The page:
From this we realize that no matter what is going wrong in our lives — illness, the loss of someone, even a child, financial difficulty — we know that God still has our best intentions at heart and God is our redeemer; we continue to have faith in God, Rabbi Levin says. “And just as Job’s life turned out OK, so my life is going to turn out OK. That whole idea is brought in in just two words — v’chai go’ali.”
He continues, “How does that story apply in this case to the song, what does the song ‘Adon Olam’ mean? It actually quotes Moses and other places, and just as these people had tsuris in their lives and God took care of them, so with the tsuris in my life God will take care of me. That’s why the quotations are there.”
When we’re praying the ----------Amidah----------, which in the Shabbat service is four times, it may seem repetitious, but Rabbi Levin says look at it and ask yourself “what does this quotation mean to me now in this moment in my life?” If you’re suffering, maybe it says something to you.
“Or if you’re wondering about your place in Jewish history — God of Abraham, God of Isaac, God of Jacob — how does that play out in Exodus and then how does that play out in your life today,” the rabbi says. “I talk about how it played out in terms of the biblical world and how it might play out in your own life today. So the praying experience is never the same thing twice.”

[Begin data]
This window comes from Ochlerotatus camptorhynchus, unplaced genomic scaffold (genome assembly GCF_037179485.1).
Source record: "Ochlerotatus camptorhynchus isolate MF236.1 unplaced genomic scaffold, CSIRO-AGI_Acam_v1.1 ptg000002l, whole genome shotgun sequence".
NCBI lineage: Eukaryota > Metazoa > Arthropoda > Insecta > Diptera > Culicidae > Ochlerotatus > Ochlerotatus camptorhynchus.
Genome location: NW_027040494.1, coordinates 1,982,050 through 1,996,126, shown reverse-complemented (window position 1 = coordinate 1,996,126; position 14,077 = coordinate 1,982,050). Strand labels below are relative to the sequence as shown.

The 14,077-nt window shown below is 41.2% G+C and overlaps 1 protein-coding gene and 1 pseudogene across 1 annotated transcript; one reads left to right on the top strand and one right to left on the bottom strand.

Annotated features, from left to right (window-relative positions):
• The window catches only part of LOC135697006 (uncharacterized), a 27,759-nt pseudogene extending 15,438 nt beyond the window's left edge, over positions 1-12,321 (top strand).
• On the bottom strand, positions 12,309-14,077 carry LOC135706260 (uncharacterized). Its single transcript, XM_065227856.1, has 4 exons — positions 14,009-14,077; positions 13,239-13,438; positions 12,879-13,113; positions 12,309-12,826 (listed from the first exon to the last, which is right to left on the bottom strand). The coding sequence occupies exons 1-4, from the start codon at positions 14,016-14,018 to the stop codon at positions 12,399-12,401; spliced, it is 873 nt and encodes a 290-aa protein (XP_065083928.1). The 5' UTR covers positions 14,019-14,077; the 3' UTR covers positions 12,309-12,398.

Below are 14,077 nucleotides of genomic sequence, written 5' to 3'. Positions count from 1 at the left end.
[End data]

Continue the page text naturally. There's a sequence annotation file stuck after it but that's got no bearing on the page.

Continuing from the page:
Rabbi Levin says he has learned over the years that people want to have a dynamic and meaningful prayer life, but don’t know how. So in his book, he shows them.
“You don’t absolutely have to believe in God’s existence in order to have things that you contemplate, that are meaningful to you, in the midst of a prayer service,” he says. “Look at these ideas and how they relate to you and your situation. It does take a little bit of understanding and a little bit of work and you have to think about things when you’re praying to utilize this.”
The literal meaning of prayers is satisfying, but sometimes people want to go to a different level. Rabbi Levin says it is important to him to be able to work with people and have them say that this is understandable in a whole different way.
“The rabbis developed the prayers consciously for these different levels knowing that there’s a great variety in the Jewish community,” he says. “The words in the siddur are the same every week, but the meanings vary according to our personal situations and our interaction with the prayers. So how are you going to make it meaningful over generations and every day? Well, I’m putting this kind of variety in (the book) and I’ve seen it work for people. It’s been very gratifying over the last couple of decades.”
Rabbi Levin developed these theories in the 1990s. The book is the result of his 2001 Doctor of Hebrew Union Letters dissertation.
He says he looks forward to opportunities in the community like Day of Discovery to help people understand this concept.
“This is a different approach as to how this might work out to enhance their prayer lives and how this different approach might bring added meaning and connection to Jewish tradition and connection to the meaning of prayer,” the rabbi says. “But some of that has to be done not just by reading the book, but after reading the book having some discussion about how these things are meaningful to people’s lives.”